Several years ago, Andrea Baker created a miniseries of collage art and text for The Rumpus called “Famous Rapes.” The images, made from paper cutouts and paper packing tape, depict well-known stories, events, and myths of rape throughout history. The stark language of the accompanying text makes the horrors inescapable. Baker has since extended the powerful series into a book, Famous Rapes: Rape Culture from the Sabine Women to the Steubenville, Ohio Football Players, forthcoming from Water Street Press.
As a classical studies student, I was familiar with Greek myths, such as Persephone being captured and imprisoned in Hell and Daphne praying to turn into a tree rather than suffer at the hands of Apollo. Rapere, “to capture, seize, take away,” was one of my early Latin vocabulary words, a likely root of the word rape. For a long time, these myths and vocabulary seemed distant from the world I inhabited.
Baker’s book collapses that distance. With her clear poet voice and art inspired by her everyday life as an antiques dealer, Baker presents a haunting and important reflection of famous rapes, tracing the history of myths and stories to our current cultural climate. The images include recreations of master paintings and original interpretations of events, all demanding the reader view these stories afresh.
Baker spoke with me over email about the process of creating her hybrid book and the power of image.
The Rumpus: In your author’s note you write, “Reader, if you are suffering, this note is for you. And, reader, if you have ever stood up for what you believe in, this note is for you.” I was struck by how directly you offer your writing to the readers, anticipating our desire to connect with you and not be afraid to read on, even when the subject material is heavy. Do you have any texts or pieces of art that reached out to you when you were suffering or standing up for what you believed in? How did those artists influence your approach to Famous Rapes?
Andrea Baker: I attended a therapy writing group for a bit. It had nothing to do with writing for any reason other than healing. I felt a little ashamed to be there, but I had a breakthrough moment in that group. The therapist introduced the poem we were about to read as being about boundaries, then handed out Mary Oliver’s poem “The Journey.”
At the time, I was working on extricating myself from an abusive relationship. In the poem Oliver speaks of “…the old tug / at your ankles” that cries ‘Mend my life!’” I could relate. I had an acute awareness of others’ needs, and others’ pleas, and my attempts to satisfy those needs, and it was killing me. In the poem the speaker acknowledges the cries, and the stakes. Oliver writes “you strode deeper and deeper / into the world, / determined to do / the only thing you could do— / determined to save / the only life that you could / save.”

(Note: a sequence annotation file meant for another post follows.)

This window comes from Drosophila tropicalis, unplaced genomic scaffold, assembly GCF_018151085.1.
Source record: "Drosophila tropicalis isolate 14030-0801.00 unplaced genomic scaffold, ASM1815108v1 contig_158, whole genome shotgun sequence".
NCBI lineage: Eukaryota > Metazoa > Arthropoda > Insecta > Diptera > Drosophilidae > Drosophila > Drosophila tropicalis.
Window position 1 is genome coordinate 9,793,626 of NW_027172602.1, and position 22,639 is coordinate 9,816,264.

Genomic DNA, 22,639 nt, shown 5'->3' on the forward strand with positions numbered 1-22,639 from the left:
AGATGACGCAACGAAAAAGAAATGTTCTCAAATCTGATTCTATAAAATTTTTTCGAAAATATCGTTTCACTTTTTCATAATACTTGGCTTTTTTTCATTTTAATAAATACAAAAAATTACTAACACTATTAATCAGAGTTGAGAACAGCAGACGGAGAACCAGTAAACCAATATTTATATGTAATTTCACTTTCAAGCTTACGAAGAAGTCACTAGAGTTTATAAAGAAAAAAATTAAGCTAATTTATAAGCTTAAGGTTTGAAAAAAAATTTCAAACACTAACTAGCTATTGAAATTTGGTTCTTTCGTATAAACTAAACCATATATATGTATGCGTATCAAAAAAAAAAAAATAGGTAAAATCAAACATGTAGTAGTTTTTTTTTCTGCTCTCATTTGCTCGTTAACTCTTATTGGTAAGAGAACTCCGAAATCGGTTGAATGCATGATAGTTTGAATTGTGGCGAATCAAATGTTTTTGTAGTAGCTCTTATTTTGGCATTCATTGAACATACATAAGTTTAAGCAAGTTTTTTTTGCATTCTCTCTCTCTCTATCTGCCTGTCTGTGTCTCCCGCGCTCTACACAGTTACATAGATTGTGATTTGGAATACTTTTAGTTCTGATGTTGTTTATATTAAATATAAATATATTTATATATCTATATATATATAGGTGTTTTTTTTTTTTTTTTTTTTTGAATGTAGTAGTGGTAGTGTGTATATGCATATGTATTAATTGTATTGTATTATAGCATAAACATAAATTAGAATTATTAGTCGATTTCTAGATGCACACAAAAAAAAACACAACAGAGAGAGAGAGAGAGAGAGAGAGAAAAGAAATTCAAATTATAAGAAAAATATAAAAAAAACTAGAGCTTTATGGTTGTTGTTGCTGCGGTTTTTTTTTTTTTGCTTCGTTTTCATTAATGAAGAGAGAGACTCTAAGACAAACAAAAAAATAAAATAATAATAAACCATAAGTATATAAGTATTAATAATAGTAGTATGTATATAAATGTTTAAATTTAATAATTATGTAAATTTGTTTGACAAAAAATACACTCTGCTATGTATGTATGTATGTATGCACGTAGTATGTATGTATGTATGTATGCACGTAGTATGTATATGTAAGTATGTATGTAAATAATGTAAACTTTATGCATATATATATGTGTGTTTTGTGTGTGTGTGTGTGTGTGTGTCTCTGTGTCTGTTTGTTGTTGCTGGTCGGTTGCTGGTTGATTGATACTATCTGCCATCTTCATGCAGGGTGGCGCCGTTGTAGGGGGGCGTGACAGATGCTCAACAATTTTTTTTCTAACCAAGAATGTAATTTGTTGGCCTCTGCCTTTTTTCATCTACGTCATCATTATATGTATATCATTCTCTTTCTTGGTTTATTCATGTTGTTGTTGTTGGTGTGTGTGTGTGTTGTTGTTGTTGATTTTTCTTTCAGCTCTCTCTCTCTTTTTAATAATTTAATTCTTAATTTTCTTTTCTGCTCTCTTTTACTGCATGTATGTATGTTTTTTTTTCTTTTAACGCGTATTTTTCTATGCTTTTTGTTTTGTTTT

A lot of people had tried to talk to me about boundaries. I had no idea what they meant. But this therapist had just communicated to me in my own language and I suddenly knew the meaning of boundaries. I had to save my own life. I had the right to save my own life. And, at the end of the day, my own is the only life I can save.
In terms of form and creative expression I could make a list of influences a mile long. But that poem, along with a small handful of other Oliver poems, are the pieces that really reached me when I was suffering. I don’t really know the answer to whether they influenced Famous Rapes, but I can say that writing/making the book was also an act of self-preservation, in the sense that there was this material that I needed to work through. I had to understand how I had gotten into, and stayed in, a relationship where I had no ownership of my own body. I needed to understand not just my own personal narrative, but also the cultural narratives around the autonomy and dignity of women.
Rumpus: You also write, “This book is about reflecting on the history of our proverbial water so we might bring the joy of accomplishment to our continuing work.” The rapes you describe span a large swath of history—from the Greco-Roman world to American post-Civil War Reconstruction to the 21st century where social media is a primary source for communication. What was your approach to researching the history of our shared water? How did you determine which rapes to include?
Baker: It started with the old master paintings. I became a vegetarian at thirteen. It happened on the day I really, really realized that cows and beef are the same thing. Similarly, one day I saw an image of a painting and really, really realized that, in that painting, romance and sexual assault were the same thing.
I started remaking old master images out of paper and packing tape, just to get the horror out of my system. That project gave me some sympathy for myself. It felt less like there was something wrong with me and more like there was something wrong with the culture.
I became interested in feminism in a new way, and I started reading around. Susan Brownmiller’s Against Our Will, Susan Estrich’s Real Rape, and Lisa Cuklanz’s Rape on Trial all gave me a groundwork for how insidious rape culture is, as well as some insight into the social arenas in which it plays out. I felt a drive to track the things they were talking about. Making the cutouts helped me work through it all. Whatever disturbed me the most made it into the book.